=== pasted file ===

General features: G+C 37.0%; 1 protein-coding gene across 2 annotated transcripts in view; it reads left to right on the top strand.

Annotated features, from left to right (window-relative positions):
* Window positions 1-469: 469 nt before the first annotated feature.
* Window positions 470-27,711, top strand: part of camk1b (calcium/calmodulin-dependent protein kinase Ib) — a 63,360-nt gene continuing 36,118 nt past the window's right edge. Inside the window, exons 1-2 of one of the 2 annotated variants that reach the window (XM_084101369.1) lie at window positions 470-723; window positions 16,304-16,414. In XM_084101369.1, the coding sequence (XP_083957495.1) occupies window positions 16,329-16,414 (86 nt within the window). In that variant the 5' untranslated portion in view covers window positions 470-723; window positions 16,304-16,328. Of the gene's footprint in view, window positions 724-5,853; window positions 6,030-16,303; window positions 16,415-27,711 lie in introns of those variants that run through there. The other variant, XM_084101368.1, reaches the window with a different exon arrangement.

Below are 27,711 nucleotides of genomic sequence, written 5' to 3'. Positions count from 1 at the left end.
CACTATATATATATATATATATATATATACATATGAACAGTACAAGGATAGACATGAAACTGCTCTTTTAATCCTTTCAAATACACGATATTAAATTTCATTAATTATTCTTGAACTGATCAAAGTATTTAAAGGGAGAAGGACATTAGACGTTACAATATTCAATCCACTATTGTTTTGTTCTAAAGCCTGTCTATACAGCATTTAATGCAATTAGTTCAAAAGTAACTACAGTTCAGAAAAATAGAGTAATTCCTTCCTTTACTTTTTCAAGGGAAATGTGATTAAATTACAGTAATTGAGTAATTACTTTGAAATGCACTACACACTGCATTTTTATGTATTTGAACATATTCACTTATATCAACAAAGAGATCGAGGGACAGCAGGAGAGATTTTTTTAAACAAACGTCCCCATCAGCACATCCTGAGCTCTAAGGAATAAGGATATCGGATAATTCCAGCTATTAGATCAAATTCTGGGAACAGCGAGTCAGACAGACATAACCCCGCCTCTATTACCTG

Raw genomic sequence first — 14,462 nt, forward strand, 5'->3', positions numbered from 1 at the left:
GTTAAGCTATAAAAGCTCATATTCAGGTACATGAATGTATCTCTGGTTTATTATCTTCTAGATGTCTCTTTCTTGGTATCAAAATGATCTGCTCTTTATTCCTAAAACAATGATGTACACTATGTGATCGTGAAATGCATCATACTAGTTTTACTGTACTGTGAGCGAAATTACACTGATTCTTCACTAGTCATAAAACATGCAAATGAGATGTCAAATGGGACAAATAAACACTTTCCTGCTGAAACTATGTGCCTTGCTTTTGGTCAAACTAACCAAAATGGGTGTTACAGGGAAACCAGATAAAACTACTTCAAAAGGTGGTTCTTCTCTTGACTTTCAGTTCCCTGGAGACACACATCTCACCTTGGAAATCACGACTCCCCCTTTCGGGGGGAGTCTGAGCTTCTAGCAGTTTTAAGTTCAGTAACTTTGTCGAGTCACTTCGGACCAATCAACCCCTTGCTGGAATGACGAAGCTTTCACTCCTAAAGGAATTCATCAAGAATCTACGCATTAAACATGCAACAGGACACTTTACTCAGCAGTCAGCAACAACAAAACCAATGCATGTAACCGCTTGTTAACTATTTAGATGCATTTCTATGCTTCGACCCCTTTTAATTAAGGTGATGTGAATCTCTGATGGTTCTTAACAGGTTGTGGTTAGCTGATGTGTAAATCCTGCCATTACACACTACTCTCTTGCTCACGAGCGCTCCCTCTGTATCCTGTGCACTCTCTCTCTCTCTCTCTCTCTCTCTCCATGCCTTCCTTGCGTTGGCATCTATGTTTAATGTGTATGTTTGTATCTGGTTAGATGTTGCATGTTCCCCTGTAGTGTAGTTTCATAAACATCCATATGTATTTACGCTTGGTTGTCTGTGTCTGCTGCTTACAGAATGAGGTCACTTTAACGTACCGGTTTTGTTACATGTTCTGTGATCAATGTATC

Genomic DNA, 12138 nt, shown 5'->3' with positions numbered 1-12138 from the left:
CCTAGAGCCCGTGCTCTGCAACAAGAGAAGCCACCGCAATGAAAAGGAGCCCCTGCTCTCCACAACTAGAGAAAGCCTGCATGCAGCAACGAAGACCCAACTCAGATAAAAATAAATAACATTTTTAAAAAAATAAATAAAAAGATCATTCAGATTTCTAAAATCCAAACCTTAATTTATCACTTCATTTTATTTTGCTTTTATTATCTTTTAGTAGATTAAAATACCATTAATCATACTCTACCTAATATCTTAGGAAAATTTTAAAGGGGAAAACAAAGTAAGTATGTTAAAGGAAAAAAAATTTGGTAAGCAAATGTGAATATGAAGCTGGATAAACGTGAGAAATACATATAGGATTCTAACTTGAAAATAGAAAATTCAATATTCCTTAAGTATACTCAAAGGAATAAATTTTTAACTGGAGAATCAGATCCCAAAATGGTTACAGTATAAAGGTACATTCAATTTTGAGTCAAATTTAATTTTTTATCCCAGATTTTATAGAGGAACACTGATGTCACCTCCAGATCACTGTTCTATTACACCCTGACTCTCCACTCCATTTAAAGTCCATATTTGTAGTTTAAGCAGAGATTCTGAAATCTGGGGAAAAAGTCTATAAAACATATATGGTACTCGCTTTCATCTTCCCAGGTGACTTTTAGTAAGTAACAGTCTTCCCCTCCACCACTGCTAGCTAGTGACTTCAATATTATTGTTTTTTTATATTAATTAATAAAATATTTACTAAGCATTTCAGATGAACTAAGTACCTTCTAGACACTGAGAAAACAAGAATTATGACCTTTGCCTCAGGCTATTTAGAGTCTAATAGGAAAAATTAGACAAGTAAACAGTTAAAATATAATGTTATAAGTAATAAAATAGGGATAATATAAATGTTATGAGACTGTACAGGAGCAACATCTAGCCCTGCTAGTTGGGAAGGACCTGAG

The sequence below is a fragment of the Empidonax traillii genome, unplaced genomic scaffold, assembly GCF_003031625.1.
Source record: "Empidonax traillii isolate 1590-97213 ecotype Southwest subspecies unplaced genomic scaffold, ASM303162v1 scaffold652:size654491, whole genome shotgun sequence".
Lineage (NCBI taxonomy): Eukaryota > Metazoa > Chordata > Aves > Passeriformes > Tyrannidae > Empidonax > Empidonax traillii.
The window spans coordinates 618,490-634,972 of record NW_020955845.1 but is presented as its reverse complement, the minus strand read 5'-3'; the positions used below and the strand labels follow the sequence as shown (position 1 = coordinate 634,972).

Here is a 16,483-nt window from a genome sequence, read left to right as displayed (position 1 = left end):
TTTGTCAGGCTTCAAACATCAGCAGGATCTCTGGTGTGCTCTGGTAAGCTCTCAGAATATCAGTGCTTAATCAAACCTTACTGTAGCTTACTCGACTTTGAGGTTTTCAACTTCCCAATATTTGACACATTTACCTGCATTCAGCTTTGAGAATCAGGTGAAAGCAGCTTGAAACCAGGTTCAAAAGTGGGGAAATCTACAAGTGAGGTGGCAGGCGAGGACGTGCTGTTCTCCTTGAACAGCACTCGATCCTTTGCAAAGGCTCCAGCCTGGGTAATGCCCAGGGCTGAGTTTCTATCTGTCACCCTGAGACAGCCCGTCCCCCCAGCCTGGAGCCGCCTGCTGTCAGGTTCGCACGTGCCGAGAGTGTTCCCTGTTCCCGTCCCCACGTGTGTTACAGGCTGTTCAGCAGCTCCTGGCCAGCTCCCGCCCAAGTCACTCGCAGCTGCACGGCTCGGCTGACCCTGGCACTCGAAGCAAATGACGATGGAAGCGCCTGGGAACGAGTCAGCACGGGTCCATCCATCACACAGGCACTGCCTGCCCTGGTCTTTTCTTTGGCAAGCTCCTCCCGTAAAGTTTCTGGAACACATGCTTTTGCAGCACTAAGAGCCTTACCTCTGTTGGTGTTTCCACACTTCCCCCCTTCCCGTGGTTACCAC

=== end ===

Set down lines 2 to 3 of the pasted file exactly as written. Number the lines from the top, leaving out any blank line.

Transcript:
Annotated features, from left to right (window-relative positions):
* Window positions 1-469: 469 nt before the first annotated feature.